Employee Subjected to Unwelcome Comments and Sexual Assault, Federal Agency Charged
CHARLOTTE, N.C. – Tuscarora Yarns, Inc. will pay $230,000 to settle a sexual harassment and retaliation lawsuit filed by the U.S. Equal Employment Opportunity Commission (EEOC), the agency announced today. The EEOC had charged that the yarn manufacturing company subjected a female employee to sexual harassment based on her sex and retaliated against her for complaining about the harassment.
In its suit, filed in U.S. District Court for the Middle District of North Carolina (Equal Employment Opportunity Commission v. Tuscarora Yarns, Inc., Civil Action No. 1:09-cv-217), the EEOC alleged that Tuscarora Yarns, Inc. subjected Lilia Ixtlahuaca Martinez to sexual harassment by the former plant manager at its Oakboro, N.C., facility.
The EEOC said that the male plant manager propositioned Martinez for sex, made unwelcome sexual comments to her, inappropriately touched her and trapped her in an office where he sexually assaulted her. When she escaped from the office, the police were called. The harasser was arrested for sexual battery, but pled guilty to a lesser charge of assault on a female.
When Martinez complained about the sexual harassment, Tuscarora Yarns disciplined and suspended her in retaliation for her complaints, the EEOC charged. Martinez had worked for Tuscarora Yarns at its Oakboro plant as a linked winder operator for about two years when she was suspended.
In addition to the monetary damages, the consent decree resolving the lawsuit requires Tuscarora Yarns to redistribute its sexual harassment policy to employees. The company must also continue to post its sexual harassment policy, in both English and Spanish, at the Oakboro facility and provide annual training on sexual harassment and retaliation to its managers, supervisors and employees. Finally, Tuscarora Yarns must report future complaints of sexual harassment to the EEOC during the decree’s term.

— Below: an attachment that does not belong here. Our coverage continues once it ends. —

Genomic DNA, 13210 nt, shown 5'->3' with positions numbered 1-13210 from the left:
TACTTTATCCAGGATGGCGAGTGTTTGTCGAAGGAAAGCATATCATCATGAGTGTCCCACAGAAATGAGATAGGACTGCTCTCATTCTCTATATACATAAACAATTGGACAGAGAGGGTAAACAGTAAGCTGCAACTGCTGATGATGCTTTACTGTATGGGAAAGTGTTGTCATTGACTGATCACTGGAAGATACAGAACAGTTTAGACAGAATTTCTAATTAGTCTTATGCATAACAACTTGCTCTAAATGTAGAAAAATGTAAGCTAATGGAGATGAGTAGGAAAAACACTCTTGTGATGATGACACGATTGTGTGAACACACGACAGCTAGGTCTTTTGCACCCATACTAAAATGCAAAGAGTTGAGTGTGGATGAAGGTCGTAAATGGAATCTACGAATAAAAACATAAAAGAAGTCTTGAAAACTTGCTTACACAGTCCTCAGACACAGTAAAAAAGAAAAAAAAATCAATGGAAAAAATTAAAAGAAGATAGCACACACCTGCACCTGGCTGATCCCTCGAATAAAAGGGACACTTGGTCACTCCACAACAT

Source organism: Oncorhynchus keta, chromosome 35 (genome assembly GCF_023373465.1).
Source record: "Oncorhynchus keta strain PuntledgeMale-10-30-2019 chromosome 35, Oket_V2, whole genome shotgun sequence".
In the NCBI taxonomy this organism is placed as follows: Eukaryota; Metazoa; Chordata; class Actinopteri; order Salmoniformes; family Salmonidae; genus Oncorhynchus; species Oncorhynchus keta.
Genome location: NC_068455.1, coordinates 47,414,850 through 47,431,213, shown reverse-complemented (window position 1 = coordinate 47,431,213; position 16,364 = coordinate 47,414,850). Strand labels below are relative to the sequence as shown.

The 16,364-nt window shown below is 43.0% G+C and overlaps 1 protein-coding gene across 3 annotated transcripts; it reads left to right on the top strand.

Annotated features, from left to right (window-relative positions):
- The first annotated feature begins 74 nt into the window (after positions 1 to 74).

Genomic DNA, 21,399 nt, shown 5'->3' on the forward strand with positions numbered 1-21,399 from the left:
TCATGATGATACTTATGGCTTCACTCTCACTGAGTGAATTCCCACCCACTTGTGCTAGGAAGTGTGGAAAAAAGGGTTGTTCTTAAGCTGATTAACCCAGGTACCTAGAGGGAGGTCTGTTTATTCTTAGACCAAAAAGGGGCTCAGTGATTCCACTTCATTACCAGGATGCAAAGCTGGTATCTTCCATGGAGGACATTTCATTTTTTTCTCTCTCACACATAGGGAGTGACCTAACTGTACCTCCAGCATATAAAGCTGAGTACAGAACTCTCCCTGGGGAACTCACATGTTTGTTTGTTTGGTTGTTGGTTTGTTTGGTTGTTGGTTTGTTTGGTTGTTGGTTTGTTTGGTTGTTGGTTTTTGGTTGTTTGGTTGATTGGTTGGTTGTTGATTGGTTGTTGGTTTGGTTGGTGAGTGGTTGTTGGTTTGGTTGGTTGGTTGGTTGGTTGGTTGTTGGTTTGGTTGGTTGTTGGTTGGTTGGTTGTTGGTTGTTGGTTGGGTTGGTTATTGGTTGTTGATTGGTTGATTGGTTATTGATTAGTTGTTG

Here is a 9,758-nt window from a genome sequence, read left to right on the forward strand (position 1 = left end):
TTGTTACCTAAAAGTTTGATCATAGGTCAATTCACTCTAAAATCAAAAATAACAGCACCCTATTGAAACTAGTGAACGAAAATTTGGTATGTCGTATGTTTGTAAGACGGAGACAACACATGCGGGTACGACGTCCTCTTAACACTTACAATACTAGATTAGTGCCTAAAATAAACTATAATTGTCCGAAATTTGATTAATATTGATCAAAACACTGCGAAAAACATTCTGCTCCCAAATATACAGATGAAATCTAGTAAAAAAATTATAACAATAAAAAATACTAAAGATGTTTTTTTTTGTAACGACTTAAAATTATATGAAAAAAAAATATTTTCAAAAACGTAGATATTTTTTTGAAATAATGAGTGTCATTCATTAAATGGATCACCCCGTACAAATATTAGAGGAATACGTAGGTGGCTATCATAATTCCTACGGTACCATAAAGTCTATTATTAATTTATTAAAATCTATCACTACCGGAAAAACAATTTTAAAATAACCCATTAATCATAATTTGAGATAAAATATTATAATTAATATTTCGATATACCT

“The EEOC takes seriously allegations of sexual harassment, particularly where the harassment involves serious abuse such as sexual assault. We are pleased with the settlement and the fact that Tuscarora Yarns is taking action to prevent future incidents of sexual harassment and retaliation in its workplace,” said Tina Burnside, the supervisory trial attorney who litigated the case for the EEOC.
Lynette A. Barnes, regional attorney of the EEOC’s Charlotte District Office, added, “The EEOC will continue to aggressively prosecute cases where employees are subjected to such severe acts of discrimination.”
Martinez was also represented by the Southern Poverty Law Center and Charlotte’s Ferguson, Stein, Chambers, Gresham and Sumter law firm.
The EEOC enforces federal laws prohibiting employment discrimination. Further information about the EEOC is available on the agency’s web site at www.eeoc.gov.